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Kaasav (Turtles), Marathi, SonyLIV




Kaasav(Turtles), Marathi, SonyLIV

Starring Iravati  Harsh, Alok Rajwade

Directed  by  Sumitra Bhave–Sunil Sukthankar

Rating: ***

Finding  Kaasav is  like  finding a small treasure that needs  preservation. In fact  protecting the endangered  is  an ongoing theme  is Kaasav. On the the one hand it addresses  the issue of  turtles being allowed to nest in peace  on  the beach before plodding back into the water. On the other hand it also tries to tell us how  important it is for us as a society to  buffer and  protect the  mentally distressed.

The  direct  attempt at  bringing the two themes of  eco-preservation together  gives the  film a  distinctly docu-feel. Though the end-product is  none  the poorer for it. The bare stripped-down minimalist narration focuses largely on the  indescribably  tender relationship that  grows between a compassionate  divorcee  Janaki(Iravati Harshe) and a suicidal depressive  young man  whom she  finds on  the street and provides  a  home.

Straightaway it would be in the  fitness of things to state that young Alok Rajwade  who plays Maanav in this  elegiac if a tad didactic  exposition on  solitude, is the  find of the moment. Rajwade’s eyes convey a haunted dissociation with the world around him. He is  so into his character that I  fear Rajwade no longer exists.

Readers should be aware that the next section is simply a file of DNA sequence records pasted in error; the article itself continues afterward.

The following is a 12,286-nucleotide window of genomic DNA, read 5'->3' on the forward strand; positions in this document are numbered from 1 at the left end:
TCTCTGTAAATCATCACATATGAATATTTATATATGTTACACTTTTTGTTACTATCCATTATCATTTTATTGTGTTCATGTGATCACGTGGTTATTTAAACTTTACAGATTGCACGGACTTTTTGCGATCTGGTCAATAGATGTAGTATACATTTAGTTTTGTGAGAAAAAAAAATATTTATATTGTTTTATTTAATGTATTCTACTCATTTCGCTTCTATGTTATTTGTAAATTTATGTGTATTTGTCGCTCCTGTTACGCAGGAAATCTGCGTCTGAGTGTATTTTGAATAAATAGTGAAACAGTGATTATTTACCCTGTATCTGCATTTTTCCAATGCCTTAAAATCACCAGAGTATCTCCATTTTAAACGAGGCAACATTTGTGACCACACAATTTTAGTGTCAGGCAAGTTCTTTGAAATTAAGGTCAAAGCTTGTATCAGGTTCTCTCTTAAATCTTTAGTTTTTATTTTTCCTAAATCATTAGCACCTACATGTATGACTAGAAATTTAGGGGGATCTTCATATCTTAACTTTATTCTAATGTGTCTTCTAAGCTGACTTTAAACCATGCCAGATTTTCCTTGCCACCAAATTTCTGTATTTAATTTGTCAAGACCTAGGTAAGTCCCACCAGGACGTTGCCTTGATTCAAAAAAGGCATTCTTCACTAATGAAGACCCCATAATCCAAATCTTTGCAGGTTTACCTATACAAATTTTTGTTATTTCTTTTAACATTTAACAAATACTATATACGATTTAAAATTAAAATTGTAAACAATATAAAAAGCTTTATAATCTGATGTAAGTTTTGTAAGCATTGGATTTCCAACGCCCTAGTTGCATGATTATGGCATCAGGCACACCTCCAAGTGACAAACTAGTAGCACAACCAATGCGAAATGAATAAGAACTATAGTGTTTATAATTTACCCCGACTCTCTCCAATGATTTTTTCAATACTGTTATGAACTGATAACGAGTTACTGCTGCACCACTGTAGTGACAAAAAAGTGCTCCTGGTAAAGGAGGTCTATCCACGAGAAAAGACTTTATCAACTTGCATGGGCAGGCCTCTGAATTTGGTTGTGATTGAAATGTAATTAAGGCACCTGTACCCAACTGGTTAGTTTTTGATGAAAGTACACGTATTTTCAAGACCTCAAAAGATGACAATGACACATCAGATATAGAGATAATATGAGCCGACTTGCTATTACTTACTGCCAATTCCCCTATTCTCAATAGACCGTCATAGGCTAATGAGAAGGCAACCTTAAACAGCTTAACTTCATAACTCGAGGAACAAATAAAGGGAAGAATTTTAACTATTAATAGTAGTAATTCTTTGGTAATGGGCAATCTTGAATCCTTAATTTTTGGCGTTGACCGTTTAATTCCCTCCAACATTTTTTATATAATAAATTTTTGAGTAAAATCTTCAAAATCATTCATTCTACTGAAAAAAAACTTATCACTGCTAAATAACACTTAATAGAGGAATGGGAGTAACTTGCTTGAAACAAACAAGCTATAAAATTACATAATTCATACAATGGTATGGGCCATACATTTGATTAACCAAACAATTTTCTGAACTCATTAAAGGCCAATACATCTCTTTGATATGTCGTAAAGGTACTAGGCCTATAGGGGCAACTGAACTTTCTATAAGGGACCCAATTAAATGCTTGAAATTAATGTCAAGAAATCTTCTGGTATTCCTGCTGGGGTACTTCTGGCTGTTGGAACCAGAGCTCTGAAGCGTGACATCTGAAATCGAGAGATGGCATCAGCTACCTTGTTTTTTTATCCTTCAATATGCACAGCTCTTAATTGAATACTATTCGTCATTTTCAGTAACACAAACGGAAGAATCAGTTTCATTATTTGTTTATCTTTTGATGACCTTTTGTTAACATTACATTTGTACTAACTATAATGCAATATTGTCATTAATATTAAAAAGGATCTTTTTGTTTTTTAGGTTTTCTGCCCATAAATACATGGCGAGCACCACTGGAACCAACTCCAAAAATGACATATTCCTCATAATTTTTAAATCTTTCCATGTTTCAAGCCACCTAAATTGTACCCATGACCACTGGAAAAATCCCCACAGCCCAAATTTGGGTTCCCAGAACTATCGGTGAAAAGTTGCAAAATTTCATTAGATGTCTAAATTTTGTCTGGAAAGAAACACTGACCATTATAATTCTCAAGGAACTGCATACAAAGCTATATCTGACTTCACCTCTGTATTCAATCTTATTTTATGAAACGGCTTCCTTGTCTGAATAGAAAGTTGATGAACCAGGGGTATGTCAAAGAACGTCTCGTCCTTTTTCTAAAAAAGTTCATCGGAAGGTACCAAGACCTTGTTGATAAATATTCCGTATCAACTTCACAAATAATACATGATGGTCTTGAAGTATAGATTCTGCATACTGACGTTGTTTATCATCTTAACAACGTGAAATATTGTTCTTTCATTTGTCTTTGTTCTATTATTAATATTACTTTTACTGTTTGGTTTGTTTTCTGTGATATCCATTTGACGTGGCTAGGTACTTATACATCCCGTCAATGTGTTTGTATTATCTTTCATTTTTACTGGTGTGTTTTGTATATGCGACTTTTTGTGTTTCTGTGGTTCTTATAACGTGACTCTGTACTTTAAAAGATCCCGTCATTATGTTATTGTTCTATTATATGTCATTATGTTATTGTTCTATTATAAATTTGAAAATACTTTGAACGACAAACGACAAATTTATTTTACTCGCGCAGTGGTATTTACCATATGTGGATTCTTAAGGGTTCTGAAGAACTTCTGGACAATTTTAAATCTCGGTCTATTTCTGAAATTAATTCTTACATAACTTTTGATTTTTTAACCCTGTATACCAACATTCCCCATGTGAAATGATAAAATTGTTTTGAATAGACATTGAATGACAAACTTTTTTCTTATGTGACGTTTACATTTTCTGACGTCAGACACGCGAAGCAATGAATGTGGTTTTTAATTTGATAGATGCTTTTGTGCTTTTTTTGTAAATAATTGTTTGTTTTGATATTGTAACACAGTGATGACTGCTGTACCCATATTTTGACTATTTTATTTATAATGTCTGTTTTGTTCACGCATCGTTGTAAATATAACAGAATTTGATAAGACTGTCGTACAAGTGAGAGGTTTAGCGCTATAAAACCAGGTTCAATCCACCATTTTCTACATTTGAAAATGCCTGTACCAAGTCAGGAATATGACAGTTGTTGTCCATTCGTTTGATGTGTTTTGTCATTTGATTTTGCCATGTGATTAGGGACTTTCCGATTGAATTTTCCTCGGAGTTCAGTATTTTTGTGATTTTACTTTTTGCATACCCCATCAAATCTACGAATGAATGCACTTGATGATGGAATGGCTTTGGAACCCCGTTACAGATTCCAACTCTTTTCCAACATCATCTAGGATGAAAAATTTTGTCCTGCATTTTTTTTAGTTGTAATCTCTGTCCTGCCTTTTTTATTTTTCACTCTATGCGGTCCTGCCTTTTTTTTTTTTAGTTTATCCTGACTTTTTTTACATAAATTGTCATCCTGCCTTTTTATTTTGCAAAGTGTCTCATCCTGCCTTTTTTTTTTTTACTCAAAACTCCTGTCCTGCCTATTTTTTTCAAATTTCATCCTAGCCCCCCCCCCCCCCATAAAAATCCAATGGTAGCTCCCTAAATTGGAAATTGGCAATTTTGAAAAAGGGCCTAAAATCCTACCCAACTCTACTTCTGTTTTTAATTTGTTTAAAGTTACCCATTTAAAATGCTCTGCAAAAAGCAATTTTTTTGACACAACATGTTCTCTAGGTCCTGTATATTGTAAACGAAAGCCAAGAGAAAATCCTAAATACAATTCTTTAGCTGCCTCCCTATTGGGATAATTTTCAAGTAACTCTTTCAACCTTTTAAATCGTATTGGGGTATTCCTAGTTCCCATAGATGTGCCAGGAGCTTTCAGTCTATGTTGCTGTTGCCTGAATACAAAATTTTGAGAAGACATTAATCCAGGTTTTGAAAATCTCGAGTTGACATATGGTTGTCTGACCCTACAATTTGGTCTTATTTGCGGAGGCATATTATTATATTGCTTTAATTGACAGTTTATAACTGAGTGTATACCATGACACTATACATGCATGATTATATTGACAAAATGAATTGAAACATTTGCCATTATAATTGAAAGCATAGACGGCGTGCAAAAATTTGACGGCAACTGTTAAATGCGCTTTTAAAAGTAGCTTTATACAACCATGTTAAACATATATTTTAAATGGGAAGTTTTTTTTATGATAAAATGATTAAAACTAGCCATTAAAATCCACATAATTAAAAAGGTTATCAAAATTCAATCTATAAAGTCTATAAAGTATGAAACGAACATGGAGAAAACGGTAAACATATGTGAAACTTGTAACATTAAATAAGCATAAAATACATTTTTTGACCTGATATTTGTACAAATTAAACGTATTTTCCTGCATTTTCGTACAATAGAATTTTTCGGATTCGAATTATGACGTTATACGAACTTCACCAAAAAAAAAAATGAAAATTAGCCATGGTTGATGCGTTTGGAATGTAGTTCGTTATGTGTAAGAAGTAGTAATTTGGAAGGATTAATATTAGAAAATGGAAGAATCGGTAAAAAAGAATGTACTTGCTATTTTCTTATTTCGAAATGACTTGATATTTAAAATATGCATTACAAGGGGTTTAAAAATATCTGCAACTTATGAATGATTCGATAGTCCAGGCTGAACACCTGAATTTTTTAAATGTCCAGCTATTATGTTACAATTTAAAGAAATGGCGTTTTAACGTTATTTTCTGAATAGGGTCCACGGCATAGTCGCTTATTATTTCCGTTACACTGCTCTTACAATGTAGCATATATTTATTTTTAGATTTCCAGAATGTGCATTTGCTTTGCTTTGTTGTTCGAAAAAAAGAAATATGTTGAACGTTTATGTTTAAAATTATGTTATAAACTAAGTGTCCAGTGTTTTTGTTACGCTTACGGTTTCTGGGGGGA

“Why  do I need to live ? What is  the purpose?” Maanav asks Janaki who  has no answers  to provide. She is struggling with her own inner turmoil  trying to come to terms with her intermittent  panic attacks.

I wish   writer Sumitra  Bhave had  explored the  central  relationship into  a  deeper place. Her two actors seem  equipped for it. Sadly  the  growing relationship between  the  two emotional derelicts  doesn’t go anywhere beyond a surface-level empathy. I expected  Janaki and Maanav to  get to know   each other far more closely than the  tentative screenplay allows.

The jumpy ending with  Janaki suddenly taking off for  the US seems  a  bit of a cop-out ,though one that  causes no  visible damage to the  fragile , tranquil beautiful film. Kaasav is shot with fetching austerity and  a emphatic  intensity on a  beach resort where turtles move as stealthily as  the beating of  the human heart.

Everyone needs healing: the  characters  in Kasaav as much as  those  fanning fuelling and funding the  film about healing and  nurturing , with a  stand-out by  Alok Rajwade. When he cuts his wrist his  for the  first time I instinctively senses  the  wrist  is history.

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